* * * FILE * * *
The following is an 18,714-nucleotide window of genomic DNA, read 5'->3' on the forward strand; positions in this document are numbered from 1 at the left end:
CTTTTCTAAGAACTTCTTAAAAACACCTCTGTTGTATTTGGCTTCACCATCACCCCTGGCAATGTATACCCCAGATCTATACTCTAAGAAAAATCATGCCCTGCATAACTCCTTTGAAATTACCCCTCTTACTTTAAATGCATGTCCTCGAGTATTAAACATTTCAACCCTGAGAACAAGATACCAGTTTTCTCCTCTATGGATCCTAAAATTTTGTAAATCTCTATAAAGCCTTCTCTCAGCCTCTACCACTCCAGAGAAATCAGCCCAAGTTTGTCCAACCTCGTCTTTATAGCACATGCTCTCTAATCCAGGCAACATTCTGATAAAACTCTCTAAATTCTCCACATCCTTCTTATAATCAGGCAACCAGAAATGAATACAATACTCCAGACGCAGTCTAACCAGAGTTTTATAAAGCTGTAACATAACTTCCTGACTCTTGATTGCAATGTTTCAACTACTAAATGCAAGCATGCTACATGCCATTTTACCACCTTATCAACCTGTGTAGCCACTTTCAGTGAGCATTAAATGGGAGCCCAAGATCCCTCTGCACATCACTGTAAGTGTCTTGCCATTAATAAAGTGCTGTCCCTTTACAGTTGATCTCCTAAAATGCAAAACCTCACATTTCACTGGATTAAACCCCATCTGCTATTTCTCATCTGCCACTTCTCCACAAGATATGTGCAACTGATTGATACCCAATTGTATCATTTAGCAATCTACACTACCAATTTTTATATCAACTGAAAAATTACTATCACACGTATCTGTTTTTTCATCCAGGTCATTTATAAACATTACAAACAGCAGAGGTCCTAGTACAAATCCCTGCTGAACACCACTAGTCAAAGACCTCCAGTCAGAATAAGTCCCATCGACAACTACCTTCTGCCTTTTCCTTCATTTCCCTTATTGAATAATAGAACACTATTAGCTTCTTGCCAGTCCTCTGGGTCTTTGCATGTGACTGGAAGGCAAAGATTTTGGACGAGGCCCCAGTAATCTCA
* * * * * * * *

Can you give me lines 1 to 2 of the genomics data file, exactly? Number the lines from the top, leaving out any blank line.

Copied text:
The following is an 18,714-nucleotide window of genomic DNA, read 5'->3' on the forward strand; positions in this document are numbered from 1 at the left end:
CTTTTCTAAGAACTTCTTAAAAACACCTCTGTTGTATTTGGCTTCACCATCACCCCTGGCAATGTATACCCCAGATCTATACTCTAAGAAAAATCATGCCCTGCATAACTCCTTTGAAATTACCCCTCTTACTTTAAATGCATGTCCTCGAGTATTAAACATTTCAACCCTGAGAACAAGATACCAGTTTTCTCCTCTATGGATCCTAAAATTTTGTAAATCTCTATAAAGCCTTCTCTCAGCCTCTACCACTCCAGAGAAATCAGCCCAAGTTTGTCCAACCTCGTCTTTATAGCACATGCTCTCTAATCCAGGCAACATTCTGATAAAACTCTCTAAATTCTCCACATCCTTCTTATAATCAGGCAACCAGAAATGAATACAATACTCCAGACGCAGTCTAACCAGAGTTTTATAAAGCTGTAACATAACTTCCTGACTCTTGATTGCAATGTTTCAACTACTAAATGCAAGCATGCTACATGCCATTTTACCACCTTATCAACCTGTGTAGCCACTTTCAGTGAGCATTAAATGGGAGCCCAAGATCCCTCTGCACATCACTGTAAGTGTCTTGCCATTAATAAAGTGCTGTCCCTTTACAGTTGATCTCCTAAAATGCAAAACCTCACATTTCACTGGATTAAACCCCATCTGCTATTTCTCATCTGCCACTTCTCCACAAGATATGTGCAACTGATTGATACCCAATTGTATCATTTAGCAATCTACACTACCAATTTTTATATCAACTGAAAAATTACTATCACACGTATCTGTTTTTTCATCCAGGTCATTTATAAACATTACAAACAGCAGAGGTCCTAGTACAAATCCCTGCTGAACACCACTAGTCAAAGACCTCCAGTCAGAATAAGTCCCATCGACAACTACCTTCTGCCTTTTCCTTCATTTCCCTTATTGAATAATAGAACACTATTAGCTTCTTGCCAGTCCTCTGGGTCTTTGCATGTGACTGGAAGGCAAAGATTTTGGACGAGGCCCCAGTAATCTCA